Leading neuropathy researcher hopes still to be going strong in 30 years’ time
Páll Karlsson has brought about a paradigm shift with his method of analysing skin biopsies. His expertise puts him right up there among the international élite of researchers in his field. He himself says he has only made a small contribution.
It’s just seven years since Iceland-born Páll Karlsson defended his PhD, and that means he’s just now marking his first decade as a researcher. He started out by implementing, for the first time in Denmark, a new technique for taking and analysing biopsies that can provide information about the condition of the skin’s nerve fibres. He has since developed and optimized this method so that the little pinprick in the skin can tell us even more about what is hidden beneath the skin. The method is being called a paradigm shift, and it plays a big part in the work of the Danish Pain Research Center in Aarhus, where Páll has worked since 2010.
‘A biopsy is an asset in a field as subjective as pain. That makes it a tool of both diagnosis and research. It’s my small contribution to the high-quality research going on at the Pain Center and the Steno Diabetes Centers’, modestly explains Páll Karlsson, who has just been honoured with the DDA-Funded Scientist Award 2020, which comes with a cheque for DKK 25,000.
‘After all, I haven’t been around very long. A lot of the people around me have been doing this for several decades. I hope the same will happen to me. I am profoundly grateful for the support and training I’ve received from my mentors, Professor Troels Staehelin Jensen, Professor Jens Randel Nyengaard and Professor Nanna Brix Finnerup. Around 30% of people with diabetic neuritis experience chronic pain, so it’s an area where a lot of research is needed. I myself hope that I can manage to expand my research group. It happens to be an area that has attracted increased attention, and I think that’s really good’, says Páll Karlsson.
Confronted with a paradox
About half of all people with diabetes develop diabetic neuritis, in which many nerves become damaged. Nevertheless, they feel pain. This is the paradox confronting Páll Karlsson and his colleagues.
‘How can you have the same, or greater, sense of pain when you have fewer pain nerves? That’s the paradox confronting us, and it makes research difficult. The biopsy can tell us something concrete about the condition of the nerve molecules, but the patient’s experience of pain may be completely different, and that makes the work interesting’, explains Páll Karlsson.
Motivated by meeting patients
Contact with patients is particularly important to the Icelander, who has lived in Denmark since 2007. He has the opportunity to follow patients over an extended period, and this provides him with knowledge and experience that he can use in his research.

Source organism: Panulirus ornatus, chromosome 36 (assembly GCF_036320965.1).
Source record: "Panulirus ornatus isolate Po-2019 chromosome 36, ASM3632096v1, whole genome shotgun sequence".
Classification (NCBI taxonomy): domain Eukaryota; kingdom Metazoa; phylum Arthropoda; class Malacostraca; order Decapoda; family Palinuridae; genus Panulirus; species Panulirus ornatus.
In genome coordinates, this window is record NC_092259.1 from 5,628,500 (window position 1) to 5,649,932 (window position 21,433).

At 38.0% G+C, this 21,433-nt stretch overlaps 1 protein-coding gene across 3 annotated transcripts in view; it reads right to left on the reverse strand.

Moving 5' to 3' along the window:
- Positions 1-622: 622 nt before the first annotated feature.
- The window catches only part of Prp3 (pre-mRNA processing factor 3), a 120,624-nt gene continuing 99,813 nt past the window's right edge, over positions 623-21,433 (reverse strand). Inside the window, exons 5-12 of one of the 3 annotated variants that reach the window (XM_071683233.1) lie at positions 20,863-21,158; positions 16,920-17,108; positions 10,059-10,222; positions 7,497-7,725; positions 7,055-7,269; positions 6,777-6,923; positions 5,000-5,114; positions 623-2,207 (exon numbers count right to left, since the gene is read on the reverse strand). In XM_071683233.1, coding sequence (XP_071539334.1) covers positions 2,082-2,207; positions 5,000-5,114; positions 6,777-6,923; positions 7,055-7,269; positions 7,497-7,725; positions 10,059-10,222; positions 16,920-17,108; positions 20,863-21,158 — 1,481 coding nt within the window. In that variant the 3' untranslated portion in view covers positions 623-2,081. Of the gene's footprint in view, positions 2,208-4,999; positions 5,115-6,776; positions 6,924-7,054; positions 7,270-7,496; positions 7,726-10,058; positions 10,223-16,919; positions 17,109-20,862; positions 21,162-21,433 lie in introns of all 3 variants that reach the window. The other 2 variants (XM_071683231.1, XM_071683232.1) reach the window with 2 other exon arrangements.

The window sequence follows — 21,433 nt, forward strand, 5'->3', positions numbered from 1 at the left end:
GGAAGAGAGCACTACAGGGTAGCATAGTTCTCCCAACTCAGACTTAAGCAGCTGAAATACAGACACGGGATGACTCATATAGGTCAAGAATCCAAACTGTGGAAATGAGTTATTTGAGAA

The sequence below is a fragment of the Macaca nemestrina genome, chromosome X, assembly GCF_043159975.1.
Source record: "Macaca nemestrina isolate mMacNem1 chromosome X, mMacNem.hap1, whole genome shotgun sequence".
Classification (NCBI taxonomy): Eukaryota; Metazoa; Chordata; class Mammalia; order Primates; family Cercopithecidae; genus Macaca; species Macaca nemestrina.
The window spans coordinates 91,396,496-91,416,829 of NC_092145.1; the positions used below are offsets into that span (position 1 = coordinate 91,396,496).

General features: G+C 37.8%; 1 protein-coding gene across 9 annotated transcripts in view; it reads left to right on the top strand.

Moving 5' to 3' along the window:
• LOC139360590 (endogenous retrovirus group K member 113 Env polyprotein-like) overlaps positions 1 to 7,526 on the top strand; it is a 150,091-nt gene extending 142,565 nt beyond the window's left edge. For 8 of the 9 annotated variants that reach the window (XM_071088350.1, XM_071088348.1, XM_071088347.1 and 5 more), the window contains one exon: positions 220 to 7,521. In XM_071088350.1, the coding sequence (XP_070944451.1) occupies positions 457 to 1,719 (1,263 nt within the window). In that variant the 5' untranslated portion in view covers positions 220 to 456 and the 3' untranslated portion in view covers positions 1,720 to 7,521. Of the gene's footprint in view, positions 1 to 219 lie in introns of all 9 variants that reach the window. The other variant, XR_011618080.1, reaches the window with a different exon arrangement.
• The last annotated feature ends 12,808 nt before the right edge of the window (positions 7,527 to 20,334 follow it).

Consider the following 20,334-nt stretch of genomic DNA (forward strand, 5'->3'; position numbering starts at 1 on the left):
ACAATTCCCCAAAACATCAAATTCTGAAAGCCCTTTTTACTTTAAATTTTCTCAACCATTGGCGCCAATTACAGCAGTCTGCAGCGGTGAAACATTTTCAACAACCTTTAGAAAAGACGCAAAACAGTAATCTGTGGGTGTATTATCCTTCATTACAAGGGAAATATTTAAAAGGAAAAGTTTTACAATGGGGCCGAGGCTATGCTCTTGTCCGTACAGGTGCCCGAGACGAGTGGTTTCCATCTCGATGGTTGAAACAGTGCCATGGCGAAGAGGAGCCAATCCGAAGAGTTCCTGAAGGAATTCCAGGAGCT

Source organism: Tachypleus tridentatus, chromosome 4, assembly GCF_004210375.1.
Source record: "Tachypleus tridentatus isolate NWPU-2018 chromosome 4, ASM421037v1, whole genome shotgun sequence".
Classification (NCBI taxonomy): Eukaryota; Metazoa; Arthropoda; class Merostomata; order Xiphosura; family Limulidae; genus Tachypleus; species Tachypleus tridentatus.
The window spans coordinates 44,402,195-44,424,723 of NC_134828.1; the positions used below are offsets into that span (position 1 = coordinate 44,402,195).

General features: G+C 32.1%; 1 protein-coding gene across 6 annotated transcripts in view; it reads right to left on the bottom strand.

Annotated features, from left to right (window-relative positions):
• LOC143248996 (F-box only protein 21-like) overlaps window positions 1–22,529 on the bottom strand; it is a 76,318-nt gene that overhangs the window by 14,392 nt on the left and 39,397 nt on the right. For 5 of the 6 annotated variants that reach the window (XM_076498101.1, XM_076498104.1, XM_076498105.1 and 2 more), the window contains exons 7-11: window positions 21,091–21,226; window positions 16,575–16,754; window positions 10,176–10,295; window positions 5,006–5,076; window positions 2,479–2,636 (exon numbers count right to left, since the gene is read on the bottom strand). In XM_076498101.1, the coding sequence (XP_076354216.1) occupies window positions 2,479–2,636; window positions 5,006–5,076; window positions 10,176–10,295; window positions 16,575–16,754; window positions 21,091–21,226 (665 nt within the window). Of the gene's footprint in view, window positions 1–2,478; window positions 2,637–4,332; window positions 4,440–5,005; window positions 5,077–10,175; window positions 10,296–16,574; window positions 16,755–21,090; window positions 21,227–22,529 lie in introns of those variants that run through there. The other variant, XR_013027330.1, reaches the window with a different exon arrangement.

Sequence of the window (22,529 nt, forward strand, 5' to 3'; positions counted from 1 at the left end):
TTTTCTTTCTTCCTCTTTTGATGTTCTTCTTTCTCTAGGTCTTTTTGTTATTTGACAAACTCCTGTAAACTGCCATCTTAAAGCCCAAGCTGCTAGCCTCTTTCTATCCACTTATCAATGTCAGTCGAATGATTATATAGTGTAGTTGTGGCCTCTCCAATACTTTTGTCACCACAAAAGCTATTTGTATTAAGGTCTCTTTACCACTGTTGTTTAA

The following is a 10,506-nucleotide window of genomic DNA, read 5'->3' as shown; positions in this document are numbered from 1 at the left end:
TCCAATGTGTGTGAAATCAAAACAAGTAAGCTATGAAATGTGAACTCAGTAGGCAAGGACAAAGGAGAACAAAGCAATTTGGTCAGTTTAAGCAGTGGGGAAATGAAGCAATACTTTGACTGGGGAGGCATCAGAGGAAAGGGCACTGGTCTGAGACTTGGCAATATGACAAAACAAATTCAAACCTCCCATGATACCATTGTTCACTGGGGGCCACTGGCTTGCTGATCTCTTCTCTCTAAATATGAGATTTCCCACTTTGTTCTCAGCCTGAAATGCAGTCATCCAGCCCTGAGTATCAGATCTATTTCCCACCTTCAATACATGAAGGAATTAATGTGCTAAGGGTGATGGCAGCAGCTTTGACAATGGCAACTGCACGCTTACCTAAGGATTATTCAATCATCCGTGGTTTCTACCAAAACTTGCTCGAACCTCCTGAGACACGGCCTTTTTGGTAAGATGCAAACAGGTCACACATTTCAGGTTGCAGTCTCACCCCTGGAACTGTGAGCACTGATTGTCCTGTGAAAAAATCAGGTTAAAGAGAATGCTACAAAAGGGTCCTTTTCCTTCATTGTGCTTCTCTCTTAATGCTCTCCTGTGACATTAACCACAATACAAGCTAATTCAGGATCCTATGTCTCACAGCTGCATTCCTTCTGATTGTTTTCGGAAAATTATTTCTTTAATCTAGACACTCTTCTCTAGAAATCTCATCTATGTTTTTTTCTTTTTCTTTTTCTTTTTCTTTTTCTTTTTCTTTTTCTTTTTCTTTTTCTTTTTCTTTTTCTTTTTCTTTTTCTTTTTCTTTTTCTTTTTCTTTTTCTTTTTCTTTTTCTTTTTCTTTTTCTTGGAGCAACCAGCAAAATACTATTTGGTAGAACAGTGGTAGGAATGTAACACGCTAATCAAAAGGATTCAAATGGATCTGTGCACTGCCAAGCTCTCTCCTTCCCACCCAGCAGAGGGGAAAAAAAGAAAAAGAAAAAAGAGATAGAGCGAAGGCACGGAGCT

‘I’m motivated by the meeting with patients, where I make a point of giving them a thorough briefing on what is going to happen. I take my time, because it’s necessary. Some patients come on really intensive courses of treatment. Nobody can say why they experience pain or symptoms, and it’s a challenge for everyone – both the patient and the team around them. It is a team effort, and there’s a need for a variety of angles on a patient’s experience of pain’, explains Páll, referring to the Pain Research Center and Pain Clinic in Aarhus, consisting of researchers, clinicians, nurses, psychologists and an anthropologist, among others.
Research career began elsewhere
That diabetes research became Páll Karlsson’s lot in life is something of an accident. When a close family member was diagnosed with motor neurone disease, he decided to become a doctor or an MND researcher. He gained his bachelor’s degree in molecular biology in 2007, and he and his family then moved to Denmark, where he found a research group. In 2009, he wrote his thesis on MND. Professor Troels Staehelin Jensen had by then got his eye on the talented researcher, and Karlsson joined the Danish Pain Research Center in Aarhus the following year.
His colleagues at the Center will notice that they are now working with the winner of the DDA-Funded Scientist Award 2020.
‘At weekends, I enjoy being in the kitchen with my family. We make food, bake cakes or make sweets. I think that’ll work out nicely for my fantastic colleagues when we celebrate it’, says Páll Karlsson.
Watch the video of when Páll Karlsson got a surprise visit, flowers and the award.
Associate Professor Páll Karlsson, Department of Clinical Medicine - Danish Pain Research Center, Aarhus University, b. 1981
Páll Karlsson completed his postdoc in 2014 with financial support from the DDA.
He was nominated by Professor Troels Staehelin Jensen and Professor Jens Randal Nyengaard of the Danish Pain Research Center.
By Pernille Fløjstrup Andersen, Communications Officer